Repeating the same file without going to the cloud

The passthrough experience is definitely unique. Glowforge has done something here that I don’t think any other manufacturers have done, at least on a system that doesn’t cost as much as a house. Many lasers have a passthrough function, and very few have the capability of automating the experience.

The closest existing experience that I can think of on any other consumer-grade laser is how Lightburn handles it, (Cutting a single project larger your laser (pass-through version) - YouTube) which is basically by using fiducial marks. Back in the day, many of us had access to Snapmarks, which was Glowforges implementation of fiducial marks. I believe they said that they trained their algorithm with the results of that beta test. The Lightburn method is fairly involved since it involves splicing the design in software, adding in the registration marks, and then manual alignment on the project.

Since local computing doesn’t happen on the Glowforge, I’m basically assuming that you meant, if the Glowforge software was local, how/what would the experience be?

It’s tough to say. The general processing itself doesn’t have to be in the cloud. This was a Glowforge decision. And that’s fine - I’ve never had a problem with it. Modern PC’s have more than enough power to do the normal processing of jobs. The Trotec in my shop doesn’t even pre-process jobs – it calculates everything essentially real-time (a 3-4 second buffer). By the normal processing, I mean the basic things: this is the file, this is the speed, power, focus, LPI, etc. I don’t see why the autofocus routine couldn’t be local – the Trotec has sonar autofocus and that is calculated locally.

So - saying that there’s no way to process the passthrough data locally, or at least on the same network, with the current architecture doesn’t really hold water, in my opinion - since this is hypothetical in nature anyways…

Why couldn’t it be the exact same way? One thing is that it would have been more difficult to train the algorithms. I’m not sure if those are constantly updating themselves with each passthrough job. They might be. I figure they had a ton of data from the Snapmarks program to train them initially. But, all in all, if the Glowforge established a local connection to the PC, there’s no reason that it ultimately could not function the exact same way. Right?

I get the benefits of the cloud and how it can help make things easier from a development perspective. OS doesn’t really matter, browser doesn’t matter a ton (though it can sometimes), everyone always has the latest software version, etc. But, since we’re again being hypothetical about it being local, if something really did need a supercomputer to run, you can always have an app that communicates back. This is what Adobe has done with their neural filters.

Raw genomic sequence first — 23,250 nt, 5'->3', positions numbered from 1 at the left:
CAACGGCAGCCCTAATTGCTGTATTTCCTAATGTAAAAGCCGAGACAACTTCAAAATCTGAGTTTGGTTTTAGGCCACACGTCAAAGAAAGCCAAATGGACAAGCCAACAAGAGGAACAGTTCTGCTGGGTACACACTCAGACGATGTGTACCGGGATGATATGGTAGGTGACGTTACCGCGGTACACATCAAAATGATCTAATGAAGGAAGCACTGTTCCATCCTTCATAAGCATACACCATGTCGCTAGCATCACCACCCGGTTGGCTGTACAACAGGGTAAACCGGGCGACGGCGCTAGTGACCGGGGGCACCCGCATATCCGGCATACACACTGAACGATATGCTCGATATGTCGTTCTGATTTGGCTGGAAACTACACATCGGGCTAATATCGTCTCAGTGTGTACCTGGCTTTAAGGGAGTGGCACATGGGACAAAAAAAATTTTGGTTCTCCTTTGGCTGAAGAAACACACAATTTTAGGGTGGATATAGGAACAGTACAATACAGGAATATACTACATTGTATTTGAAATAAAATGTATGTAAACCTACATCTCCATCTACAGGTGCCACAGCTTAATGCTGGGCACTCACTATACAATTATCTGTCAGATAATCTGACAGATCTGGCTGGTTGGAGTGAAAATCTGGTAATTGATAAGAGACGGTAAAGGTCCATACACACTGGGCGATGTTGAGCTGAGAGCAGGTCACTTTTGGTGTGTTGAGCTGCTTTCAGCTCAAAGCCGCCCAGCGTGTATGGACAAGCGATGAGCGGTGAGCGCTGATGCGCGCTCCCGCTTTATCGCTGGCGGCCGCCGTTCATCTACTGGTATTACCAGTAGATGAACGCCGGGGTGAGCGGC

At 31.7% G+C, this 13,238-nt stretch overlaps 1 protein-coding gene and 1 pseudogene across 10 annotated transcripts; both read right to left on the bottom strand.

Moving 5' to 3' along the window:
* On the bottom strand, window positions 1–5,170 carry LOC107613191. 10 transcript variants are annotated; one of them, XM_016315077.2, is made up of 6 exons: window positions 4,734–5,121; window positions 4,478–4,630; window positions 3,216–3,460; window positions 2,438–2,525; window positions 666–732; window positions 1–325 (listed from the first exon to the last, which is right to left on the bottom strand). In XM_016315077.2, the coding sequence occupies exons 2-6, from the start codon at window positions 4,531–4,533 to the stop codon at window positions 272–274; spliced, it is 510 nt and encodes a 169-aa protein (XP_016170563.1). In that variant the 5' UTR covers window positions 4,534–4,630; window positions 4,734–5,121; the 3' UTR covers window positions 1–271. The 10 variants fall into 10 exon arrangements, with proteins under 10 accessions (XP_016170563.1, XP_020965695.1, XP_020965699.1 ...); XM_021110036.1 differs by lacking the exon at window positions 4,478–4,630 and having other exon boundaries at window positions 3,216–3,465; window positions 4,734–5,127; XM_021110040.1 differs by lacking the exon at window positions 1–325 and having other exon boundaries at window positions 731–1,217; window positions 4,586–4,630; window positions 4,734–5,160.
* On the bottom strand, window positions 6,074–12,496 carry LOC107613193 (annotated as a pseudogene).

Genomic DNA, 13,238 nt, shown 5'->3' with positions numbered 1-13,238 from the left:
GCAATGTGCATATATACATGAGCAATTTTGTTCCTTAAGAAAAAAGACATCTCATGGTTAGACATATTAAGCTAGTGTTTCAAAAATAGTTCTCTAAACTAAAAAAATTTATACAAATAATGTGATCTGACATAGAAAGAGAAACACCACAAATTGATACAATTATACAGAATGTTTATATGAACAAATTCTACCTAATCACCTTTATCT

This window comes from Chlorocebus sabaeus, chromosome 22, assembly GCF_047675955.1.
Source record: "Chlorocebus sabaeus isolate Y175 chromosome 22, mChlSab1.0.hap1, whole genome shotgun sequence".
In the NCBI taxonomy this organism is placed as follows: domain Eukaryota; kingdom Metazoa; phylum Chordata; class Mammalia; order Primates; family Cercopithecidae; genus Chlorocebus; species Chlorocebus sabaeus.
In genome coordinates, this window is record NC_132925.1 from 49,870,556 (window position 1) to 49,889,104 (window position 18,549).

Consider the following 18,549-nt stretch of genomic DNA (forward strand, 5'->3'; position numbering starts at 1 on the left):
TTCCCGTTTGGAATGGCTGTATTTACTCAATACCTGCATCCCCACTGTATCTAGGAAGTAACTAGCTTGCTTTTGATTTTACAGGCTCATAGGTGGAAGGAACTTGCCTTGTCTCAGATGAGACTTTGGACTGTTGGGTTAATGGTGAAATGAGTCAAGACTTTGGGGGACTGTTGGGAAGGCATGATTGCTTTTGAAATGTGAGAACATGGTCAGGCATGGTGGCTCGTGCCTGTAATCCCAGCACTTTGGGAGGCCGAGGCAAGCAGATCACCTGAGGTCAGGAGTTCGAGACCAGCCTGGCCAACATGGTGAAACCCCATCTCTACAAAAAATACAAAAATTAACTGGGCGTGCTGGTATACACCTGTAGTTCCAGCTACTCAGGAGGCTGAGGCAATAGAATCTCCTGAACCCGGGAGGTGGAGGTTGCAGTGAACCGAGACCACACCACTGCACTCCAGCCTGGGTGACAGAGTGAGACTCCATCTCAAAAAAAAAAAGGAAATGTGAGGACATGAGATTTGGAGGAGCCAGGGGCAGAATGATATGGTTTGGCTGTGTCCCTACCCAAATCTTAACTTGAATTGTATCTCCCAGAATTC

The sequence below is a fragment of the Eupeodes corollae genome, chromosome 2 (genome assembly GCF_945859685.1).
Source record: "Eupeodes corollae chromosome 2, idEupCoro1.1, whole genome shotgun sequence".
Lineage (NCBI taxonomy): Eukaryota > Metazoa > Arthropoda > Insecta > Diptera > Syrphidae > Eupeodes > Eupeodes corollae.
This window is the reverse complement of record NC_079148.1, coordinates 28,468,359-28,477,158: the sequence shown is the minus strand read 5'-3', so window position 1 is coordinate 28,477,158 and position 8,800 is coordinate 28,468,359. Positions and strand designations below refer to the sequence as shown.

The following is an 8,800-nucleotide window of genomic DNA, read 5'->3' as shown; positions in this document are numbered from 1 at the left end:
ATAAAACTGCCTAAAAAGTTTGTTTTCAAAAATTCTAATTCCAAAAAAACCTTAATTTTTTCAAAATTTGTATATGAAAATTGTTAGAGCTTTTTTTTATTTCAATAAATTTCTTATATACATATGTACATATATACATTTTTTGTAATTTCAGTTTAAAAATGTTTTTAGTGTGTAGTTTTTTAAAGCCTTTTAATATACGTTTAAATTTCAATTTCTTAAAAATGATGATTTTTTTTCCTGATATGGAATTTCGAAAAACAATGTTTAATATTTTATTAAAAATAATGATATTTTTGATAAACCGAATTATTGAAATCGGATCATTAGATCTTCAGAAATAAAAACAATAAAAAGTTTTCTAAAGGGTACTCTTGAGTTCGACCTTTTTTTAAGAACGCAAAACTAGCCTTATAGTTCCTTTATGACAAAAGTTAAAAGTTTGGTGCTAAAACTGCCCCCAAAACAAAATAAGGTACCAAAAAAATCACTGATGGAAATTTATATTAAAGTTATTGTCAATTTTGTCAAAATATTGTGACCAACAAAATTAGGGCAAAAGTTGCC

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When I first got the GF and used the pass through it was okay. I have been testing with it, it recently managed to nail a pass through “hello world” cut on mislin fabric.

FYI, these photos are going to look like nothing is there on the fabric but if you zoom in you just barely see the cut out that it picked up on. I had it end in the middle of letters and it still picked it back up.

The GF had to do a lot of rechecking but it figured it out.




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But your post has a lot of good information on things I have been wondering about for a while. It’s certainly cool to hear how their system has developed over time.

In all fairness, Glowforge has really revolutionized the software side of working with a laser. They’ve made it incredibly easy to just get going with it. And I know that’s something other companies have been trying to emulate.

I’ve personally been through a software whirlwind between first the Glowforge, then the Universals, then Trotecs software, and the software they’ve just released which is a browser-based version. It took a lot of effort on my part to go to their browser-based version since it’s just different and having to learn a new program. I see a lot of similarities in the browser-based software between GF and Trotec, and some things that are definitely improvements that I think would make the GF experience better.

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Word of mouth marketing is extremely profitable (as GF knows from the referral program). And I know for a fact that this is one of the many reasons why some people will not only not suggest a GF, but will try to convince people to not buy one. I’ve watched this go down on FB dozens of times.

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Right. And “you can reprint things without going to the cloud” isn’t exactly water cooler talk.

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while the experience of “you can reprint things without going to the cloud” isn’t something that will sell someone, the experience of “you have to wait every time you print while your file processes the exact same thing again” is a check mark against buying.

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Exactly. The “middle market” crafters are opting more and more for pricier machines with faster speeds and more options because they are working in volume, They may not be discussing the technical aspects of cloud processing, but they know the effect on the bottom line.

Engraving speed is the glowforge’s achilles heel. Nothing to do with cloud processing, of course, but the glowforge is dog slow.

I would never consider any serious volume of engraves, it’s very unlikely to be profitable.

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